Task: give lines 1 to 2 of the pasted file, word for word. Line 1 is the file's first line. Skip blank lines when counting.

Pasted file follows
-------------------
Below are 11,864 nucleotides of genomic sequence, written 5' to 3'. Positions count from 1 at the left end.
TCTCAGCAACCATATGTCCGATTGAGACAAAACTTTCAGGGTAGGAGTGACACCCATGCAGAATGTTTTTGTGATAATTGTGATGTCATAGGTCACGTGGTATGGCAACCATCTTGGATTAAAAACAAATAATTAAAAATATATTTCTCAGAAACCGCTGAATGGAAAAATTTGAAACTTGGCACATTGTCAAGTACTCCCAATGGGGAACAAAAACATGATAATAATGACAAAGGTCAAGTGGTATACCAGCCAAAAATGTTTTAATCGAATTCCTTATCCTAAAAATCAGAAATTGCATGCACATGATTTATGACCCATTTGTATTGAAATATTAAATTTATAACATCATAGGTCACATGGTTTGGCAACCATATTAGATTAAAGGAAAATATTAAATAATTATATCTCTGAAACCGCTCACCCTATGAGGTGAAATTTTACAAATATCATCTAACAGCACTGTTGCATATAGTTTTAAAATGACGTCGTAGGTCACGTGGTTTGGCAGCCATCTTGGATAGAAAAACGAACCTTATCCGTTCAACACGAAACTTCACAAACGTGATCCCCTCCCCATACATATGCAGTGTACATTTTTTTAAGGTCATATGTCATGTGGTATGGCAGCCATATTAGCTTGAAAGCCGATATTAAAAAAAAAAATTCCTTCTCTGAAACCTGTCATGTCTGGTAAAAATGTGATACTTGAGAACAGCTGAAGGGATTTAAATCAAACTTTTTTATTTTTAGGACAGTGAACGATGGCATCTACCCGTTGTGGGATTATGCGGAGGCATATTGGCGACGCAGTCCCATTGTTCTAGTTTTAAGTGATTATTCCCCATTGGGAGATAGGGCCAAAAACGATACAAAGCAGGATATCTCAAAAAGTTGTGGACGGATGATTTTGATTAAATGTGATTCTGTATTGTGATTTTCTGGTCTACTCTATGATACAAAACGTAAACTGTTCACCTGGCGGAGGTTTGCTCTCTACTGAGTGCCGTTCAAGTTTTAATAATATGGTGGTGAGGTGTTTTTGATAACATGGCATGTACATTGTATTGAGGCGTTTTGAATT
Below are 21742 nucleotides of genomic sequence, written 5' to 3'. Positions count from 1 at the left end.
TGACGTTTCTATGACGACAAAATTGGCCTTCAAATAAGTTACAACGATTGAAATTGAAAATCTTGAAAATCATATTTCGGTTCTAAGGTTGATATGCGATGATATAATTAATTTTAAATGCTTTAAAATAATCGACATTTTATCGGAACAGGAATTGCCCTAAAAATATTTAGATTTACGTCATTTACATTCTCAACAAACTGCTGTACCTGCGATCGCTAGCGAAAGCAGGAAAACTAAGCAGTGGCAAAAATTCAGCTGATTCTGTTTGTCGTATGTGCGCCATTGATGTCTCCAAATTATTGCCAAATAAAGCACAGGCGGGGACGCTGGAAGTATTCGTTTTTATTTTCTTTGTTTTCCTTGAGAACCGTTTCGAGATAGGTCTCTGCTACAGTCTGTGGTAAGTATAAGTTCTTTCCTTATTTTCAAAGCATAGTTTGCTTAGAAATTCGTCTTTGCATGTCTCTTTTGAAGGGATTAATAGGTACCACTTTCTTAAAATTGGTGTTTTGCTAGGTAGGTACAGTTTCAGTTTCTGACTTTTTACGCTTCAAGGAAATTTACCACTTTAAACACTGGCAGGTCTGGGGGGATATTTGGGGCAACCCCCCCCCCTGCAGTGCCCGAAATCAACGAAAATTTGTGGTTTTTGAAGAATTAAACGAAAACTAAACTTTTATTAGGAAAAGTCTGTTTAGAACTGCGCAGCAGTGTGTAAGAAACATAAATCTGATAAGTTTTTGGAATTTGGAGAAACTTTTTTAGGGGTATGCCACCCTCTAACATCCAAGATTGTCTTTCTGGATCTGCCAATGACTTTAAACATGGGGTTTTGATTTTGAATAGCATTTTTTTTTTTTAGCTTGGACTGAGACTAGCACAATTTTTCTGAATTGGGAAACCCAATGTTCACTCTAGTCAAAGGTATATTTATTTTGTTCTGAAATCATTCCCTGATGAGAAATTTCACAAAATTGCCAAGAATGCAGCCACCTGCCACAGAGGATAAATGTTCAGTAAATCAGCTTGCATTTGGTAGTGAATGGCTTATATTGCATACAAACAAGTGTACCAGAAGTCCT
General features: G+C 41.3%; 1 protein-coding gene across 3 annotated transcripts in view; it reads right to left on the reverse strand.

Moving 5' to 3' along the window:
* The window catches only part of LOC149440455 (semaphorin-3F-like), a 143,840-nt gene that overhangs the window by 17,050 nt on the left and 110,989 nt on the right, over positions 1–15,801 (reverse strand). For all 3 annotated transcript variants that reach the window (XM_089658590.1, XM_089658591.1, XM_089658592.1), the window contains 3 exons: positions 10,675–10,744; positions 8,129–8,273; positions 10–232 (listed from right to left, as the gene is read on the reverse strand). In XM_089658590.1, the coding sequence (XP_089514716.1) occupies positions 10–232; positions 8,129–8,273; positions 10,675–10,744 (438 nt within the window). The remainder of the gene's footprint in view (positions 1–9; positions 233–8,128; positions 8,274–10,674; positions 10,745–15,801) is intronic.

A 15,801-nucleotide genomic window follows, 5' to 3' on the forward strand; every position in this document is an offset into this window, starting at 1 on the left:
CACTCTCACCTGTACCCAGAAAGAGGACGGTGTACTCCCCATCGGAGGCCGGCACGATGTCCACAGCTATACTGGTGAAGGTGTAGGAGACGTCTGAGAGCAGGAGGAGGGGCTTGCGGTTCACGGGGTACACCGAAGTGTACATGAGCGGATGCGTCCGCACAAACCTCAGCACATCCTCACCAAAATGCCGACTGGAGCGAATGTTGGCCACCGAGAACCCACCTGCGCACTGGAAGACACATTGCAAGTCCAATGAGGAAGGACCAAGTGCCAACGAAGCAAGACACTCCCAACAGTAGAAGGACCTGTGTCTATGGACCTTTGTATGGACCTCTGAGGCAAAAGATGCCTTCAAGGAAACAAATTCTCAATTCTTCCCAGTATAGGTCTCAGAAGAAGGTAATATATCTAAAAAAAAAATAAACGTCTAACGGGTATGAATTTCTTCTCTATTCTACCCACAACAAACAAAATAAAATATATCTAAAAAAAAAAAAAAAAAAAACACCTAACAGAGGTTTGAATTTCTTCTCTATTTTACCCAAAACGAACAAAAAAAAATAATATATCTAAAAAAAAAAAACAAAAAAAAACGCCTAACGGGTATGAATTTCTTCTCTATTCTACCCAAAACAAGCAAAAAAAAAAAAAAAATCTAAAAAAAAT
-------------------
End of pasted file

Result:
Below are 11,864 nucleotides of genomic sequence, written 5' to 3'. Positions count from 1 at the left end.
TCTCAGCAACCATATGTCCGATTGAGACAAAACTTTCAGGGTAGGAGTGACACCCATGCAGAATGTTTTTGTGATAATTGTGATGTCATAGGTCACGTGGTATGGCAACCATCTTGGATTAAAAACAAATAATTAAAAATATATTTCTCAGAAACCGCTGAATGGAAAAATTTGAAACTTGGCACATTGTCAAGTACTCCCAATGGGGAACAAAAACATGATAATAATGACAAAGGTCAAGTGGTATACCAGCCAAAAATGTTTTAATCGAATTCCTTATCCTAAAAATCAGAAATTGCATGCACATGATTTATGACCCATTTGTATTGAAATATTAAATTTATAACATCATAGGTCACATGGTTTGGCAACCATATTAGATTAAAGGAAAATATTAAATAATTATATCTCTGAAACCGCTCACCCTATGAGGTGAAATTTTACAAATATCATCTAACAGCACTGTTGCATATAGTTTTAAAATGACGTCGTAGGTCACGTGGTTTGGCAGCCATCTTGGATAGAAAAACGAACCTTATCCGTTCAACACGAAACTTCACAAACGTGATCCCCTCCCCATACATATGCAGTGTACATTTTTTTAAGGTCATATGTCATGTGGTATGGCAGCCATATTAGCTTGAAAGCCGATATTAAAAAAAAAAATTCCTTCTCTGAAACCTGTCATGTCTGGTAAAAATGTGATACTTGAGAACAGCTGAAGGGATTTAAATCAAACTTTTTTATTTTTAGGACAGTGAACGATGGCATCTACCCGTTGTGGGATTATGCGGAGGCATATTGGCGACGCAGTCCCATTGTTCTAGTTTTAAGTGATTATTCCCCATTGGGAGATAGGGCCAAAAACGATACAAAGCAGGATATCTCAAAAAGTTGTGGACGGATGATTTTGATTAAATGTGATTCTGTATTGTGATTTTCTGGTCTACTCTATGATACAAAACGTAAACTGTTCACCTGGCGGAGGTTTGCTCTCTACTGAGTGCCGTTCAAGTTTTAATAATATGGTGGTGAGGTGTTTTTGATAACATGGCATGTACATTGTATTGAGGCGTTTTGAATT